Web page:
Forty years ago — or maybe a millennium ago, for the Doctor, or maybe, for Davros, somewhere down the line — a Time Lord in a long scarf held up the ends of two wires and questioned whether he had the right to let them touch. “If someone who knew the future pointed out a child to you and told you that that child would grow up totally evil — to be a ruthless dictator who would destroy millions of lives — could you then kill that child?” he asked. That question just became literal. It’s foreshadowing four decades in the making. It’s Doctor Who.
And it’s back! From the minute the Doctor’s sonic screwdriver flies through the air and lands at the feet of a child yet to be named, “The Magician’s Apprentice” feels like coming home. Home is, of course, where this child would like to be, but he’s stuck in a battlefield that’s littered with hand mines. (Get it? They’re hands with eyes in them, and they’re here to pull you into the mud and/or haunt your nightmares.) The boy — who just watched a soldier meet his end — is afraid. “Your chances of survival are about one in a thousand,” calls the Doctor. “So here’s what you do: You forget the thousand, and you concentrate on the one.” I’ve missed him.
The boy is still afraid, so the Doctor offers more encouragement: “Come on, faith in the future. Introduce yourself. Tell me the name of the boy who isn’t going to die today.” I’ve really missed him.
Right. So this cute, freckle-faced kid in a torn sweater grows up to create the Daleks and lead an endless war on the Doctor’s people. Good to know.
Hundreds of years later — or maybe the next day — Clara interrupts her own lecture on “phenomenal kisser” Jane Austen when she notices a plane hanging motionless in the sky. All 4,165 planes airborne across the globe are seemingly frozen in time. Clara consults with UNIT; they’ve tried the Doctor, but he won’t answer. She keeps insisting that it’s too soon to call him in, but why are she and the Doctor even apart in the first place? Her need to stay grounded in real life made sense last year, but after they got their second chance, I thought she was all in. Not that Clara can’t take time for herself — it just feels like an unexpected loss of momentum for a pair so bent on seeing it all.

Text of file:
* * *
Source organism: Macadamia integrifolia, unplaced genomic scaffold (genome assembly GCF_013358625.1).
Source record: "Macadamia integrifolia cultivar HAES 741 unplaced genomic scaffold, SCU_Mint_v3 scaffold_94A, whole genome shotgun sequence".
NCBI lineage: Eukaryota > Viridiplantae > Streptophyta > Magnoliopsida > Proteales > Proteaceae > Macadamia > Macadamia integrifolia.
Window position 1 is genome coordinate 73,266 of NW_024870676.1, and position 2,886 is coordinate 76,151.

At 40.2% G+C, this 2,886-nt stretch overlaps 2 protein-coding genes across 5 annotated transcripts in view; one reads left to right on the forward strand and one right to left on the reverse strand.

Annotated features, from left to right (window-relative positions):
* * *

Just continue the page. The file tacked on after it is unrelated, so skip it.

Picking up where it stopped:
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The Doctor, on the other hand, can’t stop moving; he’s been running ever since he left Davros in that field (call it the Scottish goodbye), because he’s convinced that the next day they meet will be his last. We’ve done the whole “the Doctor believes that he’s about to die” thing recently, so that story has lost its shine, but it at least brings Missy into the fray. She has the Doctor’s confession dial — his Last Will and Testament, to be opened only by his “closest friend” upon his death. He didn’t send it to Clara; he sent it to Missy, even though she’s supposed to be dead. (“Death is for other people, dear.”) Clara is understandably not okay with this, but there’s more than one kind of friend. There are the friends you like, and then there are the friends who know what to do when a golden disc marked in circular Gallifreyan turns up in the mail.
The planes are Missy’s cry for attention; now that she’s got the confession dial, she’s looking for the Doctor, and she thinks Clara can help. Clara agrees on the condition that Missy stop killing everyone in a 50-foot radius. Using Clara’s personal insights and the Time Lady’s vortex manipulator, they track the Doctor to medieval times, where he’s throwing himself one heck of a going-away party. (“I have been here all day, and it’s been a great day.” “You’ve been here for three weeks.”) He’s wearing plaid pants and a t-shirt that looks like it’s straight out of Ben Wyatt’s unemployment collection. He’s playing an electric guitar on a tank. He’s living all of his lives at once.
NEXT: Hugs are cool